Gadgets of Alienation

Imagine organizing a really fun party for your friends. It would have a theme (The Big Lebowski, ugly sweaters, Nobody Wears Pants, etc.). Your sous chef roommate offers to make delictable snacks, and you rent a tiny robot to cart around trays full of liquor. Now imagine that, when inviting your friends, you specified “No texting or photos will be allowed at this party.”

Would people come?

Some, I think. That boozy robot would be a tough thing to turn down.

Now what if you just had a normal get together, with no gimmicks, but stipulated that nobody could flaunt it on the internet through Twitter, Facebook or text messages? I think about a quarter of the people you know would turn down the invitation, or would show up for ten minutes and then leave.

Why?

Partly because estrangement from the Internet makes people flip out. We all act as if we need our phone at arm’s length constantly, in case the president calls or we have to perform surgery. In reality, outwith a narrow bandwidth of jobs, you could check your phone once or twice a day and you wouldn’t miss out on much. Yet people live in mild, persistent terror of falling out of the loop.

Ask yourself this: how many parties or orgies do your friends really throw on the spur of the moment? Probably not as often as you check texts, e-mail and Facebook. Plus, if you constantly check social media, unless you have a message every time, you’re going to feel bad.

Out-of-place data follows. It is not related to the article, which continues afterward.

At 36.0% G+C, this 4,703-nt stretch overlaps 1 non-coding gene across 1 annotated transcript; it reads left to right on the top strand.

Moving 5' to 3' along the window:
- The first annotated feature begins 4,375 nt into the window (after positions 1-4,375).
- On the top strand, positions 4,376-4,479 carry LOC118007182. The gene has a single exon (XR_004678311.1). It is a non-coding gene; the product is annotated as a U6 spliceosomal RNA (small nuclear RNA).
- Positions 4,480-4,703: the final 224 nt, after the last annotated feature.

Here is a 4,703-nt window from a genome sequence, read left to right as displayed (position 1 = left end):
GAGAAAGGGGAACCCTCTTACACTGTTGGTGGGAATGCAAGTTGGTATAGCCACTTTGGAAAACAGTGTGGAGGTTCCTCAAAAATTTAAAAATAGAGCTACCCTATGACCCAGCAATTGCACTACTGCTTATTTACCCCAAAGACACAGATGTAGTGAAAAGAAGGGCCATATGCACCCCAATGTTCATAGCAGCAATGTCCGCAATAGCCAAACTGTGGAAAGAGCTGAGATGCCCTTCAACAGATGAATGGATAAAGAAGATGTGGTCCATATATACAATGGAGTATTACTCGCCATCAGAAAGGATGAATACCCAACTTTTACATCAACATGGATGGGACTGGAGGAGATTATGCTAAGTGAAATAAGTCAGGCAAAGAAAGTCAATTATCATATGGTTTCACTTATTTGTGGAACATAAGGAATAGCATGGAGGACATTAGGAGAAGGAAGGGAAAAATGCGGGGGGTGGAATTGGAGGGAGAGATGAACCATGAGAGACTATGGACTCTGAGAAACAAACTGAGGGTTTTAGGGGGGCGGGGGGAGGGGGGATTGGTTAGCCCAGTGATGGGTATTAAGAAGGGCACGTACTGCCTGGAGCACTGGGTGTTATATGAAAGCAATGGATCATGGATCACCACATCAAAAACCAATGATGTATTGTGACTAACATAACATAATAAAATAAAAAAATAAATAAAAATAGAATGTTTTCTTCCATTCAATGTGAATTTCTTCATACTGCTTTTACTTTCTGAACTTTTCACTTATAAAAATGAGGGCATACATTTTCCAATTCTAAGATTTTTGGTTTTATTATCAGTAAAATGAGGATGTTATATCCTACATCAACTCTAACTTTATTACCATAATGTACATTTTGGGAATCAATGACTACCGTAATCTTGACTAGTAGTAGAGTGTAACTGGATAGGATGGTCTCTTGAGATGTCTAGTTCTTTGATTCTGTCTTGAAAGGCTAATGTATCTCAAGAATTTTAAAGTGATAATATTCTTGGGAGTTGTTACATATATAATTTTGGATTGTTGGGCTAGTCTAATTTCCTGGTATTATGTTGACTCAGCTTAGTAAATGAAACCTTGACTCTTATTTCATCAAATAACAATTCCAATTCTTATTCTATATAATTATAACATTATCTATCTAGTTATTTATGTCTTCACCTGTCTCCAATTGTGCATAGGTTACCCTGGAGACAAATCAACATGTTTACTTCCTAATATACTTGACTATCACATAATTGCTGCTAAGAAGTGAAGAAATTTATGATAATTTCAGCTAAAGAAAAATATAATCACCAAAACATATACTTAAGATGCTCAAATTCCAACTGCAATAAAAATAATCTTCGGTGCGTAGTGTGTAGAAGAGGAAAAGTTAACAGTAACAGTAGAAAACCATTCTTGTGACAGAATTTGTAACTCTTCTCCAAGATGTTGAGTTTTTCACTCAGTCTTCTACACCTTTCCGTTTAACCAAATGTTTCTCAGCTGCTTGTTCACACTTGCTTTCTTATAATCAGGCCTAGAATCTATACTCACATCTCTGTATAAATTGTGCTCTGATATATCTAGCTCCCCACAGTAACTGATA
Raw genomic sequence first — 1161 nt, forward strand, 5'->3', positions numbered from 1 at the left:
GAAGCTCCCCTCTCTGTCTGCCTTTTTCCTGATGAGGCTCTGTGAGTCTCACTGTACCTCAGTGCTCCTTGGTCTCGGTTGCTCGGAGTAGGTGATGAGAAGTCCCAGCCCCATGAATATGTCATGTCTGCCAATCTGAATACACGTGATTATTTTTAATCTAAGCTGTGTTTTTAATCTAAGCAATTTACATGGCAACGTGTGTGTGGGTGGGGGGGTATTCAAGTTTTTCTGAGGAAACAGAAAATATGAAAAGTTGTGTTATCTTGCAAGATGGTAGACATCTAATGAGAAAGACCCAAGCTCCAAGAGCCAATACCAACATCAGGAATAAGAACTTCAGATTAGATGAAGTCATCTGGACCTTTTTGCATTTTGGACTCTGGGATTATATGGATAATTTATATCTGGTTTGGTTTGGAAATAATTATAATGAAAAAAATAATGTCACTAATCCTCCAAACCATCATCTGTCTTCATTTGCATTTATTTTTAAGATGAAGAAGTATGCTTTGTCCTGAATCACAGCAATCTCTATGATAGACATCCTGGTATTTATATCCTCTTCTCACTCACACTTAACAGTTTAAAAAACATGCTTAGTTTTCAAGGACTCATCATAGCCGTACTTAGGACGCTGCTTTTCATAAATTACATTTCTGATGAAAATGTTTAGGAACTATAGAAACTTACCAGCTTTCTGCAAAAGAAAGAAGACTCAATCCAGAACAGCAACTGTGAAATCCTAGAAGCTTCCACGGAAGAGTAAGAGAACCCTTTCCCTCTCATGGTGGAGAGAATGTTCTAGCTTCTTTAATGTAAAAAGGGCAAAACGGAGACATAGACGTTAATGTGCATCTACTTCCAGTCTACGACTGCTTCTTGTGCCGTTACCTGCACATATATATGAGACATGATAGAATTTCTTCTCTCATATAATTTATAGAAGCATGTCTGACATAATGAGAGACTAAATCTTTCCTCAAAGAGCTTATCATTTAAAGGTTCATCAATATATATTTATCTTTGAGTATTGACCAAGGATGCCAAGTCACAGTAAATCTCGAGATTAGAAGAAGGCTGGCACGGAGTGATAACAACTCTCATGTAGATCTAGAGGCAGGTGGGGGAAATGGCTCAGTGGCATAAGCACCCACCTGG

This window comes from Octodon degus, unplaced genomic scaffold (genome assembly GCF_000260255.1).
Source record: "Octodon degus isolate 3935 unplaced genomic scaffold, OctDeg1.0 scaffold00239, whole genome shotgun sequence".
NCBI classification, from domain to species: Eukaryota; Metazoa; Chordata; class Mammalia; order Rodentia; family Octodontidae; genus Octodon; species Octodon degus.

A lot of people only bother attending parties, visiting friends or possibly even marrying each other in order to brag about it online. These are the people who always post followups to social events on Facebook walls, as if they’re blithely unaware it’s public.

Texting and facebooking are a tool, like anything else. They’re very helpful in maintaining contact with people. Most of my friends that haven’t yet blown themselves up or gone to prison do not live in the same city as me, and social media is great at keeping us in contact.

But Facebook and the like has a lot in common with junk food and beer. If you’re thirsty, beer will actually dehydrate you. Likewise, constantly streaming social media into your ephemeral artery is a good way to feel alienated. Ultimately we are socially sated by face-to-face interaction.

The more time you spend on Facebook and texting, the more aware you are of everything you aren’t attending. I doubt that’s very healthy. Our brains aren’t wired rationally. If you are hanging out with friends, but are aware that there are two or three parties elsewhere, you are going to feel left out. Your brain doesn’t go, “Well, these are all mutually exclusive events and you chose a good option.” It registers your absence at everything else, and the more things you’re aware of, the stronger that sensation becomes. If you’re home alone, you feel more alone, because you know everyone else isn’t.

I feel sorry for high school students today. I managed to miss ubiquitous texting, and Facebook didn’t birth until my sophomore year of college. Think back to high school. Remember that horrendous pressure to fit in, to be included, to avoid exclusion? I didn’t really know what everybody else was up to besides my immediate friends during my formative years. If there had been a massive birthday party nobody invited me to, I would know, or if I hadn’t attended prom. Otherwise my social world was reasonably myopic, and happier for it. If three people I kind of knew decided to watch a movie on Friday night without me, how on earth would I know about it?